If you are a content writer or SEO specialist, you know how time-consuming it can be to come up with SEO keyword ideas for different topics.

GPT-3 makes this easy. All we have to do is ask… nicely :slightly_smiling_face:

To test this out, we’ve built a Google Sheet with a list of article topics that we want to generate keywords for.


Now, with the help of Make and the GPT-3 app, we will generate keywords for each one of them.


Here’s a simple scenario for this use case

The Google Sheets > Watch Rows module will retrieve all the new rows from the spreadsheet.

Then for each row, we’re using the OpenAI GPT-3 > Create a Completion module to generate the SEO keywords.

The prompt we’re using is very simple:

give me some keywords to use for SEO for a new saas platform targeted to {{article topic}}

The article topic will dynamically be populated for each spreadsheet row by retrieving the value in the ‘Article Topic’ column.

The ‘Max Tokens’ value is set to 100. This will allocate enough tokens for GPT-3 to generate about 10 keywords. If you need more, you can increase this number. However, you need to be cautious as this will result in higher usage costs.


Once the keywords are generated, they will be added to the SEO Keyword Ideas column of the Google Sheet.

Let’s execute this scenario to see the results.

As you can see in the screenshot below, 10 keywords have been generated for each topic.


These keywords might be a little competitive though…

Let’s change the prompt and ask GPT-3 to generate some long-tail keywords instead.


Here are the results this time:


Now, this is something we could easily work with, right?

As you can imagine, this is just scratching the surface of what can be achieved with GPT-3 and Make scenarios.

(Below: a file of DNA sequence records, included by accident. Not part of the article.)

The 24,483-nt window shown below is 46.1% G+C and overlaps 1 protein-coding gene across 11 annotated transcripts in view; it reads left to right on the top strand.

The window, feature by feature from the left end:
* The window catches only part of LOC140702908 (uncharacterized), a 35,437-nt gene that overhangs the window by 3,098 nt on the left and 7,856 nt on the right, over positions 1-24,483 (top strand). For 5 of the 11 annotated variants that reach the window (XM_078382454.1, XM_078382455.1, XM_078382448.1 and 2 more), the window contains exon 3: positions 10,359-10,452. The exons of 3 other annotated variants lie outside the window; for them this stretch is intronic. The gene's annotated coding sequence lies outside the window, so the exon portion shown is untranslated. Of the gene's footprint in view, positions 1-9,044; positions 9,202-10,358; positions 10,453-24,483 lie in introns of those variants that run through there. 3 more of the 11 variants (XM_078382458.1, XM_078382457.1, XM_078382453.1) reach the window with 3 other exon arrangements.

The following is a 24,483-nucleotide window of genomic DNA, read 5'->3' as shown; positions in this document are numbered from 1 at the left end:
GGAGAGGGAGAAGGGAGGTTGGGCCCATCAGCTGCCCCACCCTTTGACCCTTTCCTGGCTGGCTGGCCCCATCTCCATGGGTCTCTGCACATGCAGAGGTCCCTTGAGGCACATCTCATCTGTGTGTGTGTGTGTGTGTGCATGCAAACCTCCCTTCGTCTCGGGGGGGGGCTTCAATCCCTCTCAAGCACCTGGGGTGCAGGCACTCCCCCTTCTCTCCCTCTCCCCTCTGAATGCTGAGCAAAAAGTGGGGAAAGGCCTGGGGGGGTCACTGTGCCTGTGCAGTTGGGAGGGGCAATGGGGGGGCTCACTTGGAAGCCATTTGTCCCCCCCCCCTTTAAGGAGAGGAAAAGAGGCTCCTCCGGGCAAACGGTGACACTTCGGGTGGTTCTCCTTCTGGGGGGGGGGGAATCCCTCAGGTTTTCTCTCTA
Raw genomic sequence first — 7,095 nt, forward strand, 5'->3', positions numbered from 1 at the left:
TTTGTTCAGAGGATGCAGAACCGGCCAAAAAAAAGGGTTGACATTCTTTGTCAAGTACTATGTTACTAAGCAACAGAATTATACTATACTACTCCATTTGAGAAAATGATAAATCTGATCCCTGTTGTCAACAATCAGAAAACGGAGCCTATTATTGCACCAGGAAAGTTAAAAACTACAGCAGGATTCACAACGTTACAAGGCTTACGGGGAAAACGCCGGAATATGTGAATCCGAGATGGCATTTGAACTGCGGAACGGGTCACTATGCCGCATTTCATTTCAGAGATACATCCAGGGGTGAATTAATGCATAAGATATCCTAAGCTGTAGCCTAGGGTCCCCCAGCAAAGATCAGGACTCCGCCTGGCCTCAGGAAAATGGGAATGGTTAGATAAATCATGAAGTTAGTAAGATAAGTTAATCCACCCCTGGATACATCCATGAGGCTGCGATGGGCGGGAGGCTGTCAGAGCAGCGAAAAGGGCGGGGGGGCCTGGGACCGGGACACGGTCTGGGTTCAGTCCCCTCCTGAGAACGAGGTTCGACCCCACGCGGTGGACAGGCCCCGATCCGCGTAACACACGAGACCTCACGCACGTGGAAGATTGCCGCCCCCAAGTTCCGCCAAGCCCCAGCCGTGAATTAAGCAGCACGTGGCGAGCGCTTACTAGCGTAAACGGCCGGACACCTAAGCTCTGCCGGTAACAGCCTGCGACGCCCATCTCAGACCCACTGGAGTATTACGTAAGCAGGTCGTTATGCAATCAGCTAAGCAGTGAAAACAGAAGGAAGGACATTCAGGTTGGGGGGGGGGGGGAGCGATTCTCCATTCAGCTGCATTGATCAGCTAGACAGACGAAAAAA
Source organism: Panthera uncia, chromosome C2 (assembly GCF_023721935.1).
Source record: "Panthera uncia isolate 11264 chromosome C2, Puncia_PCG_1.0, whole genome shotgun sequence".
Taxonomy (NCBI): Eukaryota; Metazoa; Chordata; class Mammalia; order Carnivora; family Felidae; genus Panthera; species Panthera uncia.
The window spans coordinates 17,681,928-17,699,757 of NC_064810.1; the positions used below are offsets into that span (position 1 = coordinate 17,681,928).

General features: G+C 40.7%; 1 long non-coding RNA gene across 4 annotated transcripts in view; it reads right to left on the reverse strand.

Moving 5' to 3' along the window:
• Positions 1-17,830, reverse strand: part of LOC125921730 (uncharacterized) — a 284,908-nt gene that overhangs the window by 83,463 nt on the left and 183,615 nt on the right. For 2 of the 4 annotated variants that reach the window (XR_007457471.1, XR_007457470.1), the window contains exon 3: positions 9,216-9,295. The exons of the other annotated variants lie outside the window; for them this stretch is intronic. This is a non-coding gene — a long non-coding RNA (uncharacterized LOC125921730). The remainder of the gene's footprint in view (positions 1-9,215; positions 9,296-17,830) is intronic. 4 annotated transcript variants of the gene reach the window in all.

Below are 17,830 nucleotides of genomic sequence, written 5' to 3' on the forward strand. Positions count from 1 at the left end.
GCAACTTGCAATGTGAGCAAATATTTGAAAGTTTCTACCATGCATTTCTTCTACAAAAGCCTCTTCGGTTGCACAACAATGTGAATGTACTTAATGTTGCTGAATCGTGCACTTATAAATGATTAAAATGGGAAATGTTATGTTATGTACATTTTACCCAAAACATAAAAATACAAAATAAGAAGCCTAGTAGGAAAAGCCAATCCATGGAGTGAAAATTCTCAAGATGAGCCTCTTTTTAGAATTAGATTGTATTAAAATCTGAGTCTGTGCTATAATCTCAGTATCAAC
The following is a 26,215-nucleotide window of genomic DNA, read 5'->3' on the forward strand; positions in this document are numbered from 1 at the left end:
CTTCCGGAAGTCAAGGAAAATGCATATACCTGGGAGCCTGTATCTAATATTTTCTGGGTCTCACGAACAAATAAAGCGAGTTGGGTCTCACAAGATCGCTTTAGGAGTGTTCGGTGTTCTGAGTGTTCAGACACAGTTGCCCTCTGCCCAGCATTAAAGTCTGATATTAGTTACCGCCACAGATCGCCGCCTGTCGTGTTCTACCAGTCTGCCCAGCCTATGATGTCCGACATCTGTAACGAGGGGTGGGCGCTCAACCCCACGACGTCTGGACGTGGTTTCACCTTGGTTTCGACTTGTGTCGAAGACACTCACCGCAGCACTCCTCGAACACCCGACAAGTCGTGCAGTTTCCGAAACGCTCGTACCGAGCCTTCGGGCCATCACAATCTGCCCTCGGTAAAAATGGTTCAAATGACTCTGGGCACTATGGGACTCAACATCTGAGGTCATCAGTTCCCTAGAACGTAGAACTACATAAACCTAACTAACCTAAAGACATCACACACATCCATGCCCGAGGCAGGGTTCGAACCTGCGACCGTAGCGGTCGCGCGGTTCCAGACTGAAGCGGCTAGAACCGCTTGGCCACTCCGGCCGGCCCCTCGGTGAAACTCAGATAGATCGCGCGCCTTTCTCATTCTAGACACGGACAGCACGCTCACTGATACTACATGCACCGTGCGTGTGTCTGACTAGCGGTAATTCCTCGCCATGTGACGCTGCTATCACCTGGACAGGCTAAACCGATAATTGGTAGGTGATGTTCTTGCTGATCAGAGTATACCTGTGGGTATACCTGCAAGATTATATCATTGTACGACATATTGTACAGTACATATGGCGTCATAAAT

:nerd_face: We can’t wait to see what you come up with! :nerd_face:

If you have any questions or any ideas on useful content we can create to help you get started with GPT-3, please let us know in the comments :arrow_down:

9 Likes

Thanks for this guide!
I have a problem with image generation via OpenAI module.
After one day all images start to show the message: "access denied. error 403 "


Heya @ECORN welcome to the community :wave:

Most likely the reason this is happening is that the links that Chat GPT-3 generates for the images, expire after some time.

The solution will be to download the images from Chat GPT-3 as soon as they are created and store them in cloud storage such as Google Drive or Dropbox. To automatically download an image from a URL in Make you can use the HTTP > Get a file module.

Hope this helps

1 Like

@Michaela I tried to use Make’s GPT-3 module to summarize blogposts, but the summary it returns is for something completely different.

I made it summarize a blogpost about Wordpress and the summary was about “why diabetes is such a prevalent problem in the US” ?! :upside_down_face:

And this happens every single time. But when I try out the prompt in the Open AI playground it works like expected.

Yesterday I used the GPT-3 edit tool in a Make integration to fix grammar and spelling mistakes => It replaced the text with something completely unrelated (Some type of C Programming snippet :hushed:)

Does anybody know why this is happening?

The only part of the module that worked for me was the Dall-E image generation…

This is a great use-case for GPT in Google Sheets. However, if you want a little more straight forward process, you can always use SheetGPT to accomplish the same thing with a free Google Sheets plugin.

I understand that’s not the point of this article, but wanted to throw it out there anyway!

1 Like

A post was split to a new topic: Using Make to post from RSS to Twitter; ChatGPT results are always just 1 sentence

Great post. This is awesome.

1 Like

Stoked to hear you like the post @PJLai Hope you’ll have tons of fun working with ChatGPT on Make :sunglasses:

A post was split to a new topic: ChatGPT and Google Sheets